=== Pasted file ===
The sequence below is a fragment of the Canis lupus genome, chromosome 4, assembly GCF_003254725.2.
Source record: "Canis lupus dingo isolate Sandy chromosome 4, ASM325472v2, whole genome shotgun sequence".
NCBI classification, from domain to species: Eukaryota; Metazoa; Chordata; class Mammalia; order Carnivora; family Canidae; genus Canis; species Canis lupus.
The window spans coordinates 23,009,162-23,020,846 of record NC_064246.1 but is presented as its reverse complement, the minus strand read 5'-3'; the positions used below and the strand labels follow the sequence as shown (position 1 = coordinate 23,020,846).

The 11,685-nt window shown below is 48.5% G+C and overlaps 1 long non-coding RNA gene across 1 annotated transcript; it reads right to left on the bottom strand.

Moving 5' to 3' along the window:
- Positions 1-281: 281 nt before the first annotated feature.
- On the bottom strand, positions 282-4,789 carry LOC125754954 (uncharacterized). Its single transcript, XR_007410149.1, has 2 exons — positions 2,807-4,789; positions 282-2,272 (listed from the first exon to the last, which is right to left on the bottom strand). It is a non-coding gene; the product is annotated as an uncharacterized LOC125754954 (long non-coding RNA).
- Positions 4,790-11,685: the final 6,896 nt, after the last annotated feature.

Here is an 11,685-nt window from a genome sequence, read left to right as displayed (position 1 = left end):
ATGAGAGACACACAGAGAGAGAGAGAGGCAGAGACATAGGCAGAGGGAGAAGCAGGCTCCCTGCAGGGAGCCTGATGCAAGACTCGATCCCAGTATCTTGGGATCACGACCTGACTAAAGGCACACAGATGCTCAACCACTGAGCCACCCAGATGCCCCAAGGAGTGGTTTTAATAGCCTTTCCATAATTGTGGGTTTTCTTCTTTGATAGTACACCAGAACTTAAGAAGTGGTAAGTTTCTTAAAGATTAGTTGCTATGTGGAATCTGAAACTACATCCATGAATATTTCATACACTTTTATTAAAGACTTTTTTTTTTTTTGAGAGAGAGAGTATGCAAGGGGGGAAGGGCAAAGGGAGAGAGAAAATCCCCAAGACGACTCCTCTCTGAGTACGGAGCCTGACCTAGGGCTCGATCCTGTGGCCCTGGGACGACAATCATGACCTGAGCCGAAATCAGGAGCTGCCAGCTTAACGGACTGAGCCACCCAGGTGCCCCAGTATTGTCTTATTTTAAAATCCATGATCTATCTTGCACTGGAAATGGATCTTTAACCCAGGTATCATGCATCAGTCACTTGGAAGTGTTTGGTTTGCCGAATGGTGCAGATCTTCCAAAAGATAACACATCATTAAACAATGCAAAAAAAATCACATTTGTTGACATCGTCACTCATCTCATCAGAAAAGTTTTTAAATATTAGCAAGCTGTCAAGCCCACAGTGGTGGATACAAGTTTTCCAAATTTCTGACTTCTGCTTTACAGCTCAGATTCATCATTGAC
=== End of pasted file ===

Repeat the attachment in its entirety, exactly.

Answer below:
The sequence below is a fragment of the Canis lupus genome, chromosome 4, assembly GCF_003254725.2.
Source record: "Canis lupus dingo isolate Sandy chromosome 4, ASM325472v2, whole genome shotgun sequence".
NCBI classification, from domain to species: Eukaryota; Metazoa; Chordata; class Mammalia; order Carnivora; family Canidae; genus Canis; species Canis lupus.
The window spans coordinates 23,009,162-23,020,846 of record NC_064246.1 but is presented as its reverse complement, the minus strand read 5'-3'; the positions used below and the strand labels follow the sequence as shown (position 1 = coordinate 23,020,846).

The 11,685-nt window shown below is 48.5% G+C and overlaps 1 long non-coding RNA gene across 1 annotated transcript; it reads right to left on the bottom strand.

Moving 5' to 3' along the window:
- Positions 1-281: 281 nt before the first annotated feature.
- On the bottom strand, positions 282-4,789 carry LOC125754954 (uncharacterized). Its single transcript, XR_007410149.1, has 2 exons — positions 2,807-4,789; positions 282-2,272 (listed from the first exon to the last, which is right to left on the bottom strand). It is a non-coding gene; the product is annotated as an uncharacterized LOC125754954 (long non-coding RNA).
- Positions 4,790-11,685: the final 6,896 nt, after the last annotated feature.

Here is an 11,685-nt window from a genome sequence, read left to right as displayed (position 1 = left end):
ATGAGAGACACACAGAGAGAGAGAGAGGCAGAGACATAGGCAGAGGGAGAAGCAGGCTCCCTGCAGGGAGCCTGATGCAAGACTCGATCCCAGTATCTTGGGATCACGACCTGACTAAAGGCACACAGATGCTCAACCACTGAGCCACCCAGATGCCCCAAGGAGTGGTTTTAATAGCCTTTCCATAATTGTGGGTTTTCTTCTTTGATAGTACACCAGAACTTAAGAAGTGGTAAGTTTCTTAAAGATTAGTTGCTATGTGGAATCTGAAACTACATCCATGAATATTTCATACACTTTTATTAAAGACTTTTTTTTTTTTTGAGAGAGAGAGTATGCAAGGGGGGAAGGGCAAAGGGAGAGAGAAAATCCCCAAGACGACTCCTCTCTGAGTACGGAGCCTGACCTAGGGCTCGATCCTGTGGCCCTGGGACGACAATCATGACCTGAGCCGAAATCAGGAGCTGCCAGCTTAACGGACTGAGCCACCCAGGTGCCCCAGTATTGTCTTATTTTAAAATCCATGATCTATCTTGCACTGGAAATGGATCTTTAACCCAGGTATCATGCATCAGTCACTTGGAAGTGTTTGGTTTGCCGAATGGTGCAGATCTTCCAAAAGATAACACATCATTAAACAATGCAAAAAAAATCACATTTGTTGACATCGTCACTCATCTCATCAGAAAAGTTTTTAAATATTAGCAAGCTGTCAAGCCCACAGTGGTGGATACAAGTTTTCCAAATTTCTGACTTCTGCTTTACAGCTCAGATTCATCATTGAC